GIS is a very powerful tool. For the majority of crime analysis mapping needs, a quick look at the relationship between crime locations or measure of distance will suffice. Having said this, if your agency is making significant investments in crime intelligence, ESRI tools are the industry standard and the trusted leader in GIS for large US governments and corporations.
Four – Agency Management System
Public safety responses to crime reduction initiatives must be organized, targeted and active. Many times they require the coordination of multiple units and often occur during uncommitted time. It can be frustrating for crime analysts to create crime intelligence products that result in little activity or impact. To amplify the impact of crime reduction responses, an Agency Management System is required. An Agency Management System allows for intelligence products to be assigned to the audiences that can and must take action, organizes discussions on the intelligence product, and allows for the tracking and coordination of responses in real time.
While coordination of crime reduction responses can be accomplished with a simple intranet portal or passed on through email (see our post about the risks of email), an Agency Management System such as SmartForce™ adds levels of sophistication that compliment your RMS and CAD. Because of its CJIS compliant, mobile, and reporting features, SmartForce™ is the best platform for sharing intelligence and responses for targeted crime reduction during uncommitted time.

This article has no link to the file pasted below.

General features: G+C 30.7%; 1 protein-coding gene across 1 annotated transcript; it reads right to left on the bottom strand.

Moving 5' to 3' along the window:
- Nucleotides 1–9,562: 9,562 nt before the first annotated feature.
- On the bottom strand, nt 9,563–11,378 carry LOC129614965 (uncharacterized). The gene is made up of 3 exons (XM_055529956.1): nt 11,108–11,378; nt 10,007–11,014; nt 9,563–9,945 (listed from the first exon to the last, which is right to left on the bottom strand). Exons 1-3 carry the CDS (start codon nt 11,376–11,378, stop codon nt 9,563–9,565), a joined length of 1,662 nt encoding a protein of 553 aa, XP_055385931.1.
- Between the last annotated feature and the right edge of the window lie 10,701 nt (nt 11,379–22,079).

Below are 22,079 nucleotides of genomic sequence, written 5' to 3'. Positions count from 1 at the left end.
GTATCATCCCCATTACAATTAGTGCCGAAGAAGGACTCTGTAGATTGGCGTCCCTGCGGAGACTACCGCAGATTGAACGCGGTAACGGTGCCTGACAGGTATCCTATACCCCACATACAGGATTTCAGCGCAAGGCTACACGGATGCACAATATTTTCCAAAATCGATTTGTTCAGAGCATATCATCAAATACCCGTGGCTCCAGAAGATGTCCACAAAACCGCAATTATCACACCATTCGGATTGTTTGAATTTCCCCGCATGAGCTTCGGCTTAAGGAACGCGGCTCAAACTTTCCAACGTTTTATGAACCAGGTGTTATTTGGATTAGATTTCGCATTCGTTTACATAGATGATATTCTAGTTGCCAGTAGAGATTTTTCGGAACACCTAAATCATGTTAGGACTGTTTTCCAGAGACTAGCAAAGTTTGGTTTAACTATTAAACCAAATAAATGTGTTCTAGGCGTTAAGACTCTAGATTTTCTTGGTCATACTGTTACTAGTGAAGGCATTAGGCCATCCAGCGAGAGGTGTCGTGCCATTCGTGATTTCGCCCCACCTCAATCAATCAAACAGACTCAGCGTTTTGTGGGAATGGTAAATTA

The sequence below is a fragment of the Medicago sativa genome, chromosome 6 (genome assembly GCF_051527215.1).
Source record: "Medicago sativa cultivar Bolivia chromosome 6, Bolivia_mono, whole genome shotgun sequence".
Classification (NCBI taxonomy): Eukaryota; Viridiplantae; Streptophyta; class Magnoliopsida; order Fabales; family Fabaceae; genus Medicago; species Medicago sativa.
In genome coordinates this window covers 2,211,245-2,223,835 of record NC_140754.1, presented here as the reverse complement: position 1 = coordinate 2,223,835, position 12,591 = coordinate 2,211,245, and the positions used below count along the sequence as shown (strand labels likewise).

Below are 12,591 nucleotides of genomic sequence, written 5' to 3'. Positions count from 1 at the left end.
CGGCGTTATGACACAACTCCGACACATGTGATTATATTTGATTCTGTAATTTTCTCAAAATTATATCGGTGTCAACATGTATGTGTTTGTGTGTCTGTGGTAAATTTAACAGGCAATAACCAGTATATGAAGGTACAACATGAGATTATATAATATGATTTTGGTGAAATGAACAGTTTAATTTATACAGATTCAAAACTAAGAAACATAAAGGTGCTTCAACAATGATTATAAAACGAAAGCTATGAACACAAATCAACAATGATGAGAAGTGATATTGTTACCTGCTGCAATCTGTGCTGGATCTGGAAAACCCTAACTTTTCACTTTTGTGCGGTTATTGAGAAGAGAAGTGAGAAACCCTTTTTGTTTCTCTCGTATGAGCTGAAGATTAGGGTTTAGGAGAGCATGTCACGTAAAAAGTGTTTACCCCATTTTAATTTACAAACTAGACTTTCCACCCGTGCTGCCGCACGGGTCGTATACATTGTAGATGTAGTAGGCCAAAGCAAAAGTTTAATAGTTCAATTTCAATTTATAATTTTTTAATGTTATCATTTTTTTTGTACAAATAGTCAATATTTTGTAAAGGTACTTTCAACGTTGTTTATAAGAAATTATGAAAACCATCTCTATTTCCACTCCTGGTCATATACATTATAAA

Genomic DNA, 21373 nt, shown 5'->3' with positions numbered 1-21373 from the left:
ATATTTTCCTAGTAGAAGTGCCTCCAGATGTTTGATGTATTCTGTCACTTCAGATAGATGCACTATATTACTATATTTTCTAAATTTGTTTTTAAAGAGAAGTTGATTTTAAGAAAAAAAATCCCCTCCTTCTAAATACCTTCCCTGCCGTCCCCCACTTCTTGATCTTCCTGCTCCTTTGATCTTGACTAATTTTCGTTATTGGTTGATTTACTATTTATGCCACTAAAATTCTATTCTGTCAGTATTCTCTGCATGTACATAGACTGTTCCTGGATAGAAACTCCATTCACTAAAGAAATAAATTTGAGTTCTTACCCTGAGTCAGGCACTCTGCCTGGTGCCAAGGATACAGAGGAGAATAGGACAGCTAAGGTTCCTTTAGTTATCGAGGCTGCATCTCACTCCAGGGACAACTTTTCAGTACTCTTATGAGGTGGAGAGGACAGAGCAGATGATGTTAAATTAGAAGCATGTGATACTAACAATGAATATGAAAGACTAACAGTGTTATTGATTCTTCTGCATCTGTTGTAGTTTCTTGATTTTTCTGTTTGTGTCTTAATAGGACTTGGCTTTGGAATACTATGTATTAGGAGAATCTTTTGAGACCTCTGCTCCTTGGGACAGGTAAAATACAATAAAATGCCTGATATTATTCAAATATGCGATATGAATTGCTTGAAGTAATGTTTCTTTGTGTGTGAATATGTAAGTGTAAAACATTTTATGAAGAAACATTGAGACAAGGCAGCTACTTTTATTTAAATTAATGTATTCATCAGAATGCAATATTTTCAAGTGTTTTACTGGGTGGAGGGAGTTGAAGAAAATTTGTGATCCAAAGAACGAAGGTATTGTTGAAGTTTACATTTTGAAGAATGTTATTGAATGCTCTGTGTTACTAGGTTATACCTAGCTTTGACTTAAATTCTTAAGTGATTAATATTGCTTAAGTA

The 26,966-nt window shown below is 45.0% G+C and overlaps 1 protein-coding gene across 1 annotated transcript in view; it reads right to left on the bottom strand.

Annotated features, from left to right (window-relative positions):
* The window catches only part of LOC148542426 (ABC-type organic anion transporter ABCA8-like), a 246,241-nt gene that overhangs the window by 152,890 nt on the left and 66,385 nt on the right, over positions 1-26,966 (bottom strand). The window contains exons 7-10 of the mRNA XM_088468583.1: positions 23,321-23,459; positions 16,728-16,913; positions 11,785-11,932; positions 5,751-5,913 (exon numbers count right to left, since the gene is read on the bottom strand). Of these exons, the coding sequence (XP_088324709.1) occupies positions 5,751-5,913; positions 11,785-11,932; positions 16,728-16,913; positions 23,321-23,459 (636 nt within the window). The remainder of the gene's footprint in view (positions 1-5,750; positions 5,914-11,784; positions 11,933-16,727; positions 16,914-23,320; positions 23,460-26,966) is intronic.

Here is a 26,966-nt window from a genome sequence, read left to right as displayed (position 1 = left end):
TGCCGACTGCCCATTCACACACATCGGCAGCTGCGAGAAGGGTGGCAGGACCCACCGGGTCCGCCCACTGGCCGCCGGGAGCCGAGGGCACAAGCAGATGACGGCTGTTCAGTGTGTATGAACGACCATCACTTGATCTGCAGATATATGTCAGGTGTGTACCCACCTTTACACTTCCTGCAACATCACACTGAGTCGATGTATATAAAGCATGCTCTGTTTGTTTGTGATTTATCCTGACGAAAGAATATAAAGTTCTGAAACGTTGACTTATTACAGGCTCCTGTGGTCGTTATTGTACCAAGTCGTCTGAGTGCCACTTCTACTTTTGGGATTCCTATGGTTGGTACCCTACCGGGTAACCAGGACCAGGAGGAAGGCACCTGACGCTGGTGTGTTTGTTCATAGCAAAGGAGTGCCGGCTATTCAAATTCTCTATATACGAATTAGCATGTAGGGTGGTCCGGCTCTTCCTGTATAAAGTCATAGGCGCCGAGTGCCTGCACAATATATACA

Five – Microsoft Office
Crime analysts bear a great deal of responsibility in the agency and therefore deserve tools that give them the greatest capabilities to be effective and streamlined. A crime analyst must save products as PDFs, receive PDFs, and open them to revise and share information with one click. Microsoft Office provides this capability for a low cost and integrates with agency management systems like SmartForce™.
The free options available are limited in their capabilities. Microsoft Office is available as a subscription on the Cloud as Office 365 for Government and adds CJIS compliance capabilities. The annual price tag is recovered quickly when your crime analysts and field teams have the right information at their fingertips.
Six – KeyPass
With great power comes big responsibility. Crime analysts have access to many databases and sources of information which require multiple secure passwords. There are tools for managing passwords that will securely generate, store, and manage passwords for various computer systems, websites, and services you access.
This field has many great players. KeyPass is our recommended tool, but if your agency is already working with a secure password keeper or tool that meets or exceeds your agency standards, keep it!
About SmartForce™ by Adventos
SmartForce™ is the only CJIS compliant and mobile agency management system designed to account for uncommitted time and to drive current policing strategies. SmartForce™ also provides a single platform for integrating and automating all law enforcement administrative processes outside of CAD and RMS.
For more information visit adventos.com and view a video demonstration of SmartForce™ today.